This special issue of Climate Dynamics is devoted to the recent progress in investigations of East Asian climate (EAC) under global warming: Understanding and projection.

East Asia is located in the southeast part of the Eurasian continent. It is bordered on the east by the Pacific Ocean and on the southwest by the Tibetan Plateau (TP). The unique geographic features produce distinct climate characteristics over this region (Li et al. 2011a, b), and EAC study is one of the foci of the Asian Monsoon Years (AMY 2007–2012) (Wang et al. 2010; Matsumoto et al. 2010), which is a coordinated observation and modeling effort under the leadership of the World Climate Research Programme (WCRP). A workshop was held on 18–20 October 1994 at the State University of New York at Albany to discuss this topic, and the participants agreed to embark a collaborative research project, “General Circulation Model (GCM) Simulations of the EAC”. The project was subsequently listed as the Subproject #25 in the Atmospheric Model Intercomparison Project (AMIP)–Coupled Model Intercomparison Project (CMIP) in 1994 with Profs. Wei-Chyung Wang and Guoxiong Wu as the Coordinators; and Yihui Ding, Huang-Hsiung Hsu, Akio Kitoh, and Jeong-Woo Kim as members. From 2008 to 2009, Profs. Huang-Hsiung Hsu and Bin Wang are the EAC Coordinators. Since 2009 Profs. Huang-Hsiung Hsu and Jianping Li have become the EAC Coordinators, and there are 12 members. The project has three main objectives as follows:

  1. i.

    To study the mechanisms and impacts of the EAC variability, especially for some extreme events;

  2. ii.

    To understand the change of the EAC variability under global warming;

  3. iii.

    To assess the technique of detection and the ability of current GCMs in simulating the EAC, and to discuss the predictability of the EAC.

Almost every 2 years, the EAC committee organizes an international workshop to present and discuss collaborative research progress in EAC study. Over the years, thirteen workshops were already organized and the latest one in Beijing, China on 24–25 March, 2016. The EAC 2016 workshop attracted about 100 participants from 7 countries or regions. The special collection includes papers studying the foci of EAC and reporting the latest advances in the aspects as follows: Detection and attribution; Climate variability; High-impact weather and extremes; and Predictability, prediction and projection.

Some important results come from the EAC 2016 workshop include:

  • An out-of-phase rainfall variation is found over central Asia and northern China in the upper-level Asian westerly jet (AWJ) region in the interannual timescale, and is closely related to the southeast-northwest shift of AWJ.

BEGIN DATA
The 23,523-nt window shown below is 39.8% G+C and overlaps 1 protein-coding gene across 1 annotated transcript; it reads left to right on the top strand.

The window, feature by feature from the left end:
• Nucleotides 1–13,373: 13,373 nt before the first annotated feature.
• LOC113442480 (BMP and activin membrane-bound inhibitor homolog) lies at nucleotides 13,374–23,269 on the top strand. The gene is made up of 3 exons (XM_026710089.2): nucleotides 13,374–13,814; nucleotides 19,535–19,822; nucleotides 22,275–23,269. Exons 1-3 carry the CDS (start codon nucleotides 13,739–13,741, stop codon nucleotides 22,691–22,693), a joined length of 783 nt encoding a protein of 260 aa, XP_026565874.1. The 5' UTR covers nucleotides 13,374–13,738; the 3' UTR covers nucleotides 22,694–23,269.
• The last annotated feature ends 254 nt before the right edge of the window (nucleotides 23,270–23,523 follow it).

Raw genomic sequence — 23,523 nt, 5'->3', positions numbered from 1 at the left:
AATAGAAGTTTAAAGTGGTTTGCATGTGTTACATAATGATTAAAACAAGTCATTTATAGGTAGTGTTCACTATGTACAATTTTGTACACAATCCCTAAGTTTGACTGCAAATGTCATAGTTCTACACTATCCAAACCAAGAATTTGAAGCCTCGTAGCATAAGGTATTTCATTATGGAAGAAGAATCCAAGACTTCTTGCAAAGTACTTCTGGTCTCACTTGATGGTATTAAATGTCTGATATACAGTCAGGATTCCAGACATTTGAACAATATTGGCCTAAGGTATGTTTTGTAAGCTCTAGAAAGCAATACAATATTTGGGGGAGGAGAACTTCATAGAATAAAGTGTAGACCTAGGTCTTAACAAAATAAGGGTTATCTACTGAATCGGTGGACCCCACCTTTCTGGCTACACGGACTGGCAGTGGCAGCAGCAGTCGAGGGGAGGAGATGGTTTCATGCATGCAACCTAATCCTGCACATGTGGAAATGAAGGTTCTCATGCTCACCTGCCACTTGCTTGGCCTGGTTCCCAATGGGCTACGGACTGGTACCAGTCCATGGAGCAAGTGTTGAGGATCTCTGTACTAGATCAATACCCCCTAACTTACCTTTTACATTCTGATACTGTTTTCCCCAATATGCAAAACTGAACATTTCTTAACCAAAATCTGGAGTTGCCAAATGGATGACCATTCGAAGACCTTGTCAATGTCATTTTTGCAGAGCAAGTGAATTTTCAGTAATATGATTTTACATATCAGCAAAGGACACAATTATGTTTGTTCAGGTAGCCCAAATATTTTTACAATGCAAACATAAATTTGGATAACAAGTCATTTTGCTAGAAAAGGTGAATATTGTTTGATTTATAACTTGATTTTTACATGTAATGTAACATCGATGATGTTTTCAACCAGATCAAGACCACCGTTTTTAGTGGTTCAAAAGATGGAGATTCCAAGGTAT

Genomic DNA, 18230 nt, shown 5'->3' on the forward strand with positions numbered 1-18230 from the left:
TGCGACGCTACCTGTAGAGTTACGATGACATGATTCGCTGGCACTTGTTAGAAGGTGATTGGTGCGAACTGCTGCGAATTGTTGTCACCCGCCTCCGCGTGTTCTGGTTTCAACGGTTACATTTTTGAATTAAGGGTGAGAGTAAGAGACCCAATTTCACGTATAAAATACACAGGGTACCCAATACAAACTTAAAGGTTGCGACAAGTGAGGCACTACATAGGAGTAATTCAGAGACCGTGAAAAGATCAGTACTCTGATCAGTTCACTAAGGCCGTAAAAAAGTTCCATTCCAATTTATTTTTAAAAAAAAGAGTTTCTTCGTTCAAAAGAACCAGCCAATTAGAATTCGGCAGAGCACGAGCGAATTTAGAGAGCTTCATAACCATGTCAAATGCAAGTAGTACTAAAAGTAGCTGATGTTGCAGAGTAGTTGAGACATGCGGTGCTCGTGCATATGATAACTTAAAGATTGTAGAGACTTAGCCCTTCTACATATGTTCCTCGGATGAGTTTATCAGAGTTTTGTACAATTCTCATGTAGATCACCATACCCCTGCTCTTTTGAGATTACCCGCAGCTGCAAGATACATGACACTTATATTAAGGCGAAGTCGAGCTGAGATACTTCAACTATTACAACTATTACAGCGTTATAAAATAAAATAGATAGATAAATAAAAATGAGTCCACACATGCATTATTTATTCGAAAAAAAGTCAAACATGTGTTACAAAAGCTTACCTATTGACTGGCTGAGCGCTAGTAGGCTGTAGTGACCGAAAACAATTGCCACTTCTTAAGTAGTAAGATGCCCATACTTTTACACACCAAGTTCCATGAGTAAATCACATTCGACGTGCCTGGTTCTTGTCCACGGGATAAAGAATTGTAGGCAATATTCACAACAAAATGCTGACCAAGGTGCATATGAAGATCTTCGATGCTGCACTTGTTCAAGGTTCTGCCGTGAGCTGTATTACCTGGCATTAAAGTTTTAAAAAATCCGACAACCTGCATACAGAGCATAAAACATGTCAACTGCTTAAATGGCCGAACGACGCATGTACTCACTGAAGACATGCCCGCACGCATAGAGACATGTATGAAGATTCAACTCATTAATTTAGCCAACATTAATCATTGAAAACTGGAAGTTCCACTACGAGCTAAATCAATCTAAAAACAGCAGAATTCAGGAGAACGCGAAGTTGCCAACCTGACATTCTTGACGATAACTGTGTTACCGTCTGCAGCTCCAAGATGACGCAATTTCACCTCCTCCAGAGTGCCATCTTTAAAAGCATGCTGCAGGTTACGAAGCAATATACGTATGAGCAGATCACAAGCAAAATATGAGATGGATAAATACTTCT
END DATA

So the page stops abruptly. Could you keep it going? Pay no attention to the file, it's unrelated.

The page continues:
• The increases in sea surface temperature (SST) and atmospheric heating over Southeast Asia result in a drying southern China in spring, and a drying South Asia and Sahel regions in summer.

  • The intraseasonal SST variations in the South China Sea (SCS) display a close association with the East Asian winter monsoon (EAWM) change with a time lag of 3–5 days.

  • Some new modulators for Asian monsoon variability are introduced, e.g., IPOD (a cross-basin dipole pattern of SSTA variability between the Indo-Pacific warm pool (IPWP) and North Pacific Ocean), IPCO (Indo-Western Pacific convection oscillation), the warmest SST axis in the Bay of Bengal (BoB) and monsoon onset, synergistic effects of extratropical and tropical systems.

  • Relative contributions of the TP thermal forcing and the Indian Ocean SST basin mode to the interannual variability of the East Asian summer monsoon (EASM) were discussed.

  • Characteristics of SCS SST associated with ENSO shows interdecadal variability.

  • Interannual and decadal variations of South Asian High (SAH) and UTTM intensity are strongly affected by EASM condensation over the eastern TP-Yangtze River Valley.

  • The Asian summer monsoon is thermally controlled by both land-sea distribution and the presence of the Tibetan-Iranian Plateau (TIP).

  • Coherent evidences suggest the recent intensification of the covariability between North Pacific subtropical high (NPSH) and western NPSH (WNPSH) along with considerable decadal variabilities.

  • The WNP (western North Pacific) and CP (central Pacific) precipitation anomalies associated with ENSO have opposite effects on teleconnection patterns over North Pacific and East Asia.

  • The change of El Niño behavior since 1999 is likely attributed to the interdecadal mean state change in the tropical Pacific. Global warming effect appears weak.

  • The increase in anthropogenic emissions over East Asia may play a role in compensating for the weakening of the EASM caused by the SST forcing.